1. Flexion (knee flexion): 130 degrees to 140 degrees.

2. Posterior extension: (knee extension position): 10 degrees to 15 degrees.

3. Abduction: 30 degrees to 45 degrees.

4. Adduction: 20 degrees to 30 degrees.

5. External rotation (knee flexion position): 30 degrees to 40 degrees.

6. Internal rotation: 40 degrees to 50 degrees.

H. Knee

 In order to ensure the stability of the human body walking upright, the knee joint has a relatively small range of motion. Knee flexion is large, knee extension, adduction, and abduction are limited. There is no rotation function in the knee extension position. Only in the knee flexion position can there be a range of motion of 10 degrees of internal rotation and 20 degrees of external rotation.

A small number of women and children can hyperextend the knee joint by 5 to 10 degrees. If it exceeds 10 degrees, it will affect the function of the knee joint. The knee joint is prone to injury during exercise. Middle-aged and elderly people also have more knee joint diseases. Usually, you can strengthen the quadriceps muscle (exercise the anterior thigh muscles) to enhance the stability of the knee joint and protect the knee joint.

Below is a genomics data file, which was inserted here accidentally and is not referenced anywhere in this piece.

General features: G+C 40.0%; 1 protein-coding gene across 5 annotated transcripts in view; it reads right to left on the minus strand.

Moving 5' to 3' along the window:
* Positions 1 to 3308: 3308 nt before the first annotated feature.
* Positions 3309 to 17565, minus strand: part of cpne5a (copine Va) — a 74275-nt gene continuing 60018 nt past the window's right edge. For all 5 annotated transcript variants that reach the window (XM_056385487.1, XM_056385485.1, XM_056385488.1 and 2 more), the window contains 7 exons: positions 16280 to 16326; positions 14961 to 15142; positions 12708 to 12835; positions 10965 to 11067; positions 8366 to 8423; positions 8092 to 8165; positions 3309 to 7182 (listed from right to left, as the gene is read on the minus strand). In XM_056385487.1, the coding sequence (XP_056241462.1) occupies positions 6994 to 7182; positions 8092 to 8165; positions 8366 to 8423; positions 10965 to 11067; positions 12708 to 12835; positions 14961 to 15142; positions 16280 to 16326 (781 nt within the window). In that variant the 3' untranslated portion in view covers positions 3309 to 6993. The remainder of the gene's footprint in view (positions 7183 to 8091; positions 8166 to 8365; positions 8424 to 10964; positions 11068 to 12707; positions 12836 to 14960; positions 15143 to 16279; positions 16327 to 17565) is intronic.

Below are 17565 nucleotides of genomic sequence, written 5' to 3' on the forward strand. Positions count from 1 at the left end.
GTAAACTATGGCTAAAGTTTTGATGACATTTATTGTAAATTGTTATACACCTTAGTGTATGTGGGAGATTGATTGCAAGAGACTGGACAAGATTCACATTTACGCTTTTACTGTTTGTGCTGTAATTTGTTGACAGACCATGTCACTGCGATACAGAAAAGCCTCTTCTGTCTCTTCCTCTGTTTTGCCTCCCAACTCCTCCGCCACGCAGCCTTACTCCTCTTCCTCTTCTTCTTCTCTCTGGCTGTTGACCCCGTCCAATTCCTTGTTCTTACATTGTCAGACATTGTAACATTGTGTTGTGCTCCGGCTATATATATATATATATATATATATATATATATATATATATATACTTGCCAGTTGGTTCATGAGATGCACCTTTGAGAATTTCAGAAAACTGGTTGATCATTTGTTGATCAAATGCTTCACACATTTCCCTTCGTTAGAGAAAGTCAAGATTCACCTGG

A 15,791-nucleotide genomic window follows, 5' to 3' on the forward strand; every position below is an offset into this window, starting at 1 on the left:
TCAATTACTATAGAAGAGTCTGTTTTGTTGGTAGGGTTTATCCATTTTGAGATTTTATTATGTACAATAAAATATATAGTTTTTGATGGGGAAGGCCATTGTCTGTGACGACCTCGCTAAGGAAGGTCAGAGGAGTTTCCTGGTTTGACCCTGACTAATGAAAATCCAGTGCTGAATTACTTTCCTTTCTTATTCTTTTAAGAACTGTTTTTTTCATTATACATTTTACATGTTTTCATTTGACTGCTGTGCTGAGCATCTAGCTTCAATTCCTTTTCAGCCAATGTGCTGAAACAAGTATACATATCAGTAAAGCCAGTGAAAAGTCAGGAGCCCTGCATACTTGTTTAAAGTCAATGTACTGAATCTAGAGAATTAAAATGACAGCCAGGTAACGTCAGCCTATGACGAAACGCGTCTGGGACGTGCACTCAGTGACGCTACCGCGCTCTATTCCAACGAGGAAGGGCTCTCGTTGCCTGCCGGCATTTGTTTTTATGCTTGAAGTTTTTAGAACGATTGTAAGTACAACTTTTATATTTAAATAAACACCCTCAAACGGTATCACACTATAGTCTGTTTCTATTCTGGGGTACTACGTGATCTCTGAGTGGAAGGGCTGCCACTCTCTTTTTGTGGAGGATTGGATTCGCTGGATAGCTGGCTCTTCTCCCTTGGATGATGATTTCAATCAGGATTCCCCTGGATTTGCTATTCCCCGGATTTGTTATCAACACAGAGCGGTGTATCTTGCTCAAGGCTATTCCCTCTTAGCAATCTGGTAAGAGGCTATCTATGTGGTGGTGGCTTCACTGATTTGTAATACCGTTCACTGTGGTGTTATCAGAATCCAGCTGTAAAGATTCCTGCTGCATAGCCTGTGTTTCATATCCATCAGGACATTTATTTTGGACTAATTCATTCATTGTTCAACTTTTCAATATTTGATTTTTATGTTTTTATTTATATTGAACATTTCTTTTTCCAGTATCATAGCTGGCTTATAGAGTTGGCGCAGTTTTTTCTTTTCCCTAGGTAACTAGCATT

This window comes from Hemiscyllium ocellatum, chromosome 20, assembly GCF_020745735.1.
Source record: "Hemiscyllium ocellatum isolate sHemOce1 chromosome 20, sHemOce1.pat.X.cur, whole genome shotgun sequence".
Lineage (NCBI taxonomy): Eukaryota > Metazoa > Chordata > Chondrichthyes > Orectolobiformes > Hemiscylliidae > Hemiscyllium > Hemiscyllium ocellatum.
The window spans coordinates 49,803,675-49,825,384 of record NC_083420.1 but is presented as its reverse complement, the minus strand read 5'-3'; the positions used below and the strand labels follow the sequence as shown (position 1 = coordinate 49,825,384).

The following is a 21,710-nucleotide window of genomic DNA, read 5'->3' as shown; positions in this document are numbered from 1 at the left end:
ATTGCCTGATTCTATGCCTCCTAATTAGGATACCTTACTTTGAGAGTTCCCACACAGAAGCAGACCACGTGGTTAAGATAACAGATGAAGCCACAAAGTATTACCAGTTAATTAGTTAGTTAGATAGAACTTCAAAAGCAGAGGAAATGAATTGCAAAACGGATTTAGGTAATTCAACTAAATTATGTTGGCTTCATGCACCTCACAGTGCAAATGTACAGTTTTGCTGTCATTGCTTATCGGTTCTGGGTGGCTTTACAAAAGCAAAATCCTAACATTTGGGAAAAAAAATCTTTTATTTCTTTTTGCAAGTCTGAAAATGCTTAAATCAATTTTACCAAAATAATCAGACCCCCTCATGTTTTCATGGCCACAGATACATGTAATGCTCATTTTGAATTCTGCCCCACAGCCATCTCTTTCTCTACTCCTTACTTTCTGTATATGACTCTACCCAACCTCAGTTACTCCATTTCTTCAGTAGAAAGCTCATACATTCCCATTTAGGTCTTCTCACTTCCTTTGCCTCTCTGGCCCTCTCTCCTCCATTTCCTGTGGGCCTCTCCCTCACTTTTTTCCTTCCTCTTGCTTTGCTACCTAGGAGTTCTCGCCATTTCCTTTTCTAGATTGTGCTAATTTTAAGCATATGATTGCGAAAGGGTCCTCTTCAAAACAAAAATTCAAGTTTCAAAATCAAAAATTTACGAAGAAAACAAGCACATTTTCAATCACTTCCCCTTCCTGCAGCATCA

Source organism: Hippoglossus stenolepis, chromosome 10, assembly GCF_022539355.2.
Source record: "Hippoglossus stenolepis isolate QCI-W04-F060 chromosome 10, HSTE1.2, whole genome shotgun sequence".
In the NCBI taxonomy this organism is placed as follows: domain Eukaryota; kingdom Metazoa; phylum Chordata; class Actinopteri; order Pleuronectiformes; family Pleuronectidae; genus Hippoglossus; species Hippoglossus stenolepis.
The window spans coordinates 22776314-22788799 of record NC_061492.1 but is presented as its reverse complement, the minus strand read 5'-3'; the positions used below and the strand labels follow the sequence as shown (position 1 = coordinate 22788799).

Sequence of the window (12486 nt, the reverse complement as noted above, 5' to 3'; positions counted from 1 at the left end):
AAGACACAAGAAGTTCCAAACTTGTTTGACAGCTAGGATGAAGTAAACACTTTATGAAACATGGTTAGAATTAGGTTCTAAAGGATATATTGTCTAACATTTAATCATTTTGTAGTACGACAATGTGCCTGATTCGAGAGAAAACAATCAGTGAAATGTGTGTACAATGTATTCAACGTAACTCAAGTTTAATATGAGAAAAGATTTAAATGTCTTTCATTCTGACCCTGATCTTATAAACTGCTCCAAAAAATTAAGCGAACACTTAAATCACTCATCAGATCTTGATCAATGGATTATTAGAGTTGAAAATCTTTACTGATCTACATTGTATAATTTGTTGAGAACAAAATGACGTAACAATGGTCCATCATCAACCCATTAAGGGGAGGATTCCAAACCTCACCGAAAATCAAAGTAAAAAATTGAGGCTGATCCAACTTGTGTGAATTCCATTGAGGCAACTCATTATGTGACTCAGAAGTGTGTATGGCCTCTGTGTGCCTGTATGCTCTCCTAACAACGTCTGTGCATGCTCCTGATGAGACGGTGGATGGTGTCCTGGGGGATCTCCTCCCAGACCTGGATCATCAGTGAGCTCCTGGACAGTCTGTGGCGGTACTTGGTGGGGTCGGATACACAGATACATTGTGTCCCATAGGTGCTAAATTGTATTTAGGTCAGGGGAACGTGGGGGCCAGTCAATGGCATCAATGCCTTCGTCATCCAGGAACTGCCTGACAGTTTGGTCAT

Knee joint range of motion:

1. Flexion: 120°~150°

2. Overextension: 5 degrees to 10 degrees.

3. Rotation (knee flexion position): internal rotation 10 degrees, external rotation 20 degrees.

I. Ankle and Foot

The connection structure between the ankle joint and the foot is very complicated, and it is a joint that needs to bear weight but also needs to be flexible. It is easy to be injured in daily life, labor and sports activities, and serious fractures can easily damage joint function, so protection should be paid attention to.

Ankle range of motion:

1. Ankle dorsiflexion (dorsiflexion) 20 degrees to 30 degrees.

2. Ankle plantarflexion: 40 degrees to 50 degrees.

3. Subtalar joint varus 30 degrees, valgus 30 to 35 degrees.

4. The abduction and adduction of the intertarsal joint (front of the foot) are 25 degrees each.

5. Metatarsophalangeal joint (important for the hallux), dorsiflexion (back extension) 45 degrees, plantar flexion: 30 degrees to 40 degrees.